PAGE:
Their lives are jokes: stand-up comedy hierarchy in Jacksonville

Joseph Pike

Picture this — there’s an empty stage aside from a lonely microphone. In front of the stage is a room full of strangers that are there for one thing: laughs. The person entrusted with pulling laughs out of the audiences’ (usually intoxicated) bodies, a near impossible task, is the comic: nature’s underachiever.

In the Jacksonville stand-up comedy scene, there exists a subtle categorization of funny — a hierarchy that separates the funniest from the rest. Although it’s important to keep in mind that what’s funny to one person might not be funny to another, some funny is just funnier than other funny.

Regardless of their ranking in the stand-up universe, comics do what they do because they want to make people smile. And unbeknownst to most, many of these comics in Jacksonville are current or former Ospreys.

Just kidding. No, but seriously.

Luke Engelskirch is just beginning his climb up the comedy hierarchy.
Luke Engelskirch is just beginning his climb up the comedy hierarchy.
Photo by Joseph Pike

Luke Engelskirch, a junior majoring in English at UNF, has just begun his comedic journey. Engelskirch has only performed stand-up comedy one time. He is the absolute bottom of the comedy hierarchy and is only beginning to understand what it truly takes to be funny.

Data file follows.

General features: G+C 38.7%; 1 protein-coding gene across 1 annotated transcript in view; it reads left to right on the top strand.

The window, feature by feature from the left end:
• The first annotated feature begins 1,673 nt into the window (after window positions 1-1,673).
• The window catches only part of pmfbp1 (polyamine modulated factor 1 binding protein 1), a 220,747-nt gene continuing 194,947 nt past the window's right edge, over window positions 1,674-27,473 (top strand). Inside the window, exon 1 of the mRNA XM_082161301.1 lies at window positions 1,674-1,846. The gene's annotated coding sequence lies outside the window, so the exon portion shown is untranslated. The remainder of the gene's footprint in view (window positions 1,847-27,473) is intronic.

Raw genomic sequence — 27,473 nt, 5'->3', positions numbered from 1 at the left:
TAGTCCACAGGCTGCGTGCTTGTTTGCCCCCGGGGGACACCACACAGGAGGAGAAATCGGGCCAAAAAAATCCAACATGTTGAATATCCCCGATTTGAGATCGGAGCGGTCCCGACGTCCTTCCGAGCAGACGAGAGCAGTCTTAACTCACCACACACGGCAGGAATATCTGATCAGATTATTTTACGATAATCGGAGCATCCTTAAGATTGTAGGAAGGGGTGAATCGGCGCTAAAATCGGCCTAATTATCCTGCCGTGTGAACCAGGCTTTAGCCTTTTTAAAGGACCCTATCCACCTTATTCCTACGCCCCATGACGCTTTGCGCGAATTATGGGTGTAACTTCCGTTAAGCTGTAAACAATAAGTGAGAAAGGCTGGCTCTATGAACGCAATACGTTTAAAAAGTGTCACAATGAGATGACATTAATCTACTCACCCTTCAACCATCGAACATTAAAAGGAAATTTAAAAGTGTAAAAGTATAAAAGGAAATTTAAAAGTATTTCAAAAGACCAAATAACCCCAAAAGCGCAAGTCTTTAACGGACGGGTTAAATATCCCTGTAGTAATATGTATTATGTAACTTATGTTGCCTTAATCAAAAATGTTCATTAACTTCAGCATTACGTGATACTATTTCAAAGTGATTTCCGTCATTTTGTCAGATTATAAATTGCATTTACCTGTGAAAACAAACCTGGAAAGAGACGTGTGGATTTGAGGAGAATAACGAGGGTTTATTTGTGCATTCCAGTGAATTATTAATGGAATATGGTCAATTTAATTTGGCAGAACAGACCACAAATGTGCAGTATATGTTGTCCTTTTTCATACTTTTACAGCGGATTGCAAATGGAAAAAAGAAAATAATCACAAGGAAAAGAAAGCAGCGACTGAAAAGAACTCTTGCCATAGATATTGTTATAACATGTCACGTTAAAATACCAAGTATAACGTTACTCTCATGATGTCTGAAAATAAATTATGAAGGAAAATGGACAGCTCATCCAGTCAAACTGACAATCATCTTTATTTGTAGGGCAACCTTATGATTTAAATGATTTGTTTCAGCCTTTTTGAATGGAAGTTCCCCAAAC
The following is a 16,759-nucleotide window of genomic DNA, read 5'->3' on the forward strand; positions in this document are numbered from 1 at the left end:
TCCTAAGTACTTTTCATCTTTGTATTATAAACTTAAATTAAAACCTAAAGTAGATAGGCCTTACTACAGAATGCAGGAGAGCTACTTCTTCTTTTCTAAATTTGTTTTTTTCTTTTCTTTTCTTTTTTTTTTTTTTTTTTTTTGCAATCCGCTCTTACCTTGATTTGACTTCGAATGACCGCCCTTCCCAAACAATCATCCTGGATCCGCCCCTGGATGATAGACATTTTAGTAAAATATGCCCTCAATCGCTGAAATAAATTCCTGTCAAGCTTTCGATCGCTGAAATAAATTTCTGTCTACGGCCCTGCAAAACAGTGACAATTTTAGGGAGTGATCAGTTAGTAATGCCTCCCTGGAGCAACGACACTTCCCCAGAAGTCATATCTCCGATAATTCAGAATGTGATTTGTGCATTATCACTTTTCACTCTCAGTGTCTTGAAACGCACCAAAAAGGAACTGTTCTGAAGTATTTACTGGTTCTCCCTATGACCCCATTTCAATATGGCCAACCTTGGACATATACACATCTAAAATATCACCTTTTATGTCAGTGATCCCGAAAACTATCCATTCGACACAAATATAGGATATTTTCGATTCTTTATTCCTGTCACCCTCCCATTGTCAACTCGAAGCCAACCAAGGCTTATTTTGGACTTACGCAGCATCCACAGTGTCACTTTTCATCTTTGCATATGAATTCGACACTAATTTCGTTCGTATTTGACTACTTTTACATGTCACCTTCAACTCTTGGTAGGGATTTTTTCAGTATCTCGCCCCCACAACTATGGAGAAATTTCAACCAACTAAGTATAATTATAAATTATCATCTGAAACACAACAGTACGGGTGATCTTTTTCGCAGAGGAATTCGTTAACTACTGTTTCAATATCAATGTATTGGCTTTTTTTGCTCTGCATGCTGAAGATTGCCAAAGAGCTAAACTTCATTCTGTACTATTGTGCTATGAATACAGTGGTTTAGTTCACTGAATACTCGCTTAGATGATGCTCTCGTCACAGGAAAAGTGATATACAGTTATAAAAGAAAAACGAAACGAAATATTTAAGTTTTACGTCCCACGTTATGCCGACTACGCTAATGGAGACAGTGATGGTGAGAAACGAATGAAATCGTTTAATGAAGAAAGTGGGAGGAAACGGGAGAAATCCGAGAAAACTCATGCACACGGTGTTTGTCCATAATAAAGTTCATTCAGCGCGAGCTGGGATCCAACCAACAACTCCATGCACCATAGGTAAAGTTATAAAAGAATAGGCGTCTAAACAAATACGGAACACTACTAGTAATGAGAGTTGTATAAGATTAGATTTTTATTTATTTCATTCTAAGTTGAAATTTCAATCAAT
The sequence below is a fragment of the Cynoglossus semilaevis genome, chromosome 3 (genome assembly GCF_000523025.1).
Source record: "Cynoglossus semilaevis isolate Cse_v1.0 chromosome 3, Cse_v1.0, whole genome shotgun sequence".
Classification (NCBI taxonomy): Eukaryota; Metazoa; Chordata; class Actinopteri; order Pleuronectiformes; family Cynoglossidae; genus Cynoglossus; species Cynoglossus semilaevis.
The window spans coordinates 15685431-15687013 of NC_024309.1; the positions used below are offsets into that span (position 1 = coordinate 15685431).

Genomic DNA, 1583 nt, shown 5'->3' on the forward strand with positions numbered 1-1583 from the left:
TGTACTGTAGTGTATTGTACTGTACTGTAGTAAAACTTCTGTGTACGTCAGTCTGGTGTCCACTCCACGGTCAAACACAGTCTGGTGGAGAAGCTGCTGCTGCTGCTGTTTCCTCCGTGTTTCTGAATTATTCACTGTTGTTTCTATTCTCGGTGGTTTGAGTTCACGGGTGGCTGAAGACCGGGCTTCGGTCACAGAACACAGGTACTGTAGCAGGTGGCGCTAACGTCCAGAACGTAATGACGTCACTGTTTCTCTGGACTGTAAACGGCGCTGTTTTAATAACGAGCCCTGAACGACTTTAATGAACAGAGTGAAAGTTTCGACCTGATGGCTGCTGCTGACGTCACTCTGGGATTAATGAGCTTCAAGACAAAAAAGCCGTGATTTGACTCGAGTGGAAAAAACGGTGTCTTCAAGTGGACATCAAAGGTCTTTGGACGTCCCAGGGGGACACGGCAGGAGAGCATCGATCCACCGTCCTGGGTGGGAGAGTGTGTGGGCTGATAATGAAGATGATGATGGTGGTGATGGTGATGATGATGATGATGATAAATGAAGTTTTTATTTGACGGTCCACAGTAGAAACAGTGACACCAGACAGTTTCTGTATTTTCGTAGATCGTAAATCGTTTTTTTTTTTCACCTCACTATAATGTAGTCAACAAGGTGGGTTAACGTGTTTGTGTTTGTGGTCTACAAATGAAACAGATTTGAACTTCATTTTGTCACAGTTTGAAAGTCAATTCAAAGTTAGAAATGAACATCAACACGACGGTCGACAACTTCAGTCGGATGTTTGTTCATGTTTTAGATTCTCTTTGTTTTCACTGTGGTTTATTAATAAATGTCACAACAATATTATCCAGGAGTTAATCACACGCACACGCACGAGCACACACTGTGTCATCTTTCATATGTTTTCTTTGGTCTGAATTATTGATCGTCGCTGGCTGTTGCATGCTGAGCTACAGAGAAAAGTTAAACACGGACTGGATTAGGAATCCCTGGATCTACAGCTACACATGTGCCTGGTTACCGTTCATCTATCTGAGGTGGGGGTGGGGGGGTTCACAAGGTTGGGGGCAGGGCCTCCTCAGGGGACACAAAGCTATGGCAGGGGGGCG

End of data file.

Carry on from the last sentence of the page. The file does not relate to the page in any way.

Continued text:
Although new to performing comedy, Engelskirch has been a fan of stand-up for most of his life. He has dedicated countless hours to writing down his inner monologues and funny concepts only to have his slants on life and witty anecdotes heard by virtually no one. He is nervous about following his passion and he his own harshest critic.

For many new stand-up comics like Engelskirch, the hardest part of doing stand-up comedy is simply trusting their material and getting on the stage.

“The one time I did it, it made me happy,” Engelskirch said as he reached for his beer and began laughing.

Engelskirch’s approach to comedy, thus far, is reflective of his own outlook on life. He really enjoys it, but only if there are laughs involved.

What allows Engelskirch to be the starting point in the stand-up comedy hierarchy is difficult to explain, but not hard to understand. He has genuine ability to make people smile, he’s ambitious, even if he doesn’t realize it, and most importantly, he’s done stand-up once before and will do it again.

“There’s a selfish happiness to it [stand-up] that you get,” Engelskirch said. “It’s a real high.”

Before Engelskirch climbs the ladder that is stand-up comedy, however, he must gain more experience, work on timing and delivery, and do all this while finding a style that is truly his own.

The stand-up comics who have gained these attributes embody the next step in the hierarchy.


Meet Sam Holcombe, a man with a larger than life mustache who some might call an acquired taste. Holcombe attended UNF for a single summer semester in either 2005 or 2006. He couldn’t remember which.

Sam Holcombe is high up in Jacksonville’s comedy hierarchy.
Photo by Joseph Pike

Holcombe is a genuinely funny person and a self-proclaimed storyteller. He can dazzle an audience with unusual stories from his youth and can somehow make the idea of urinating on a bird hilarious.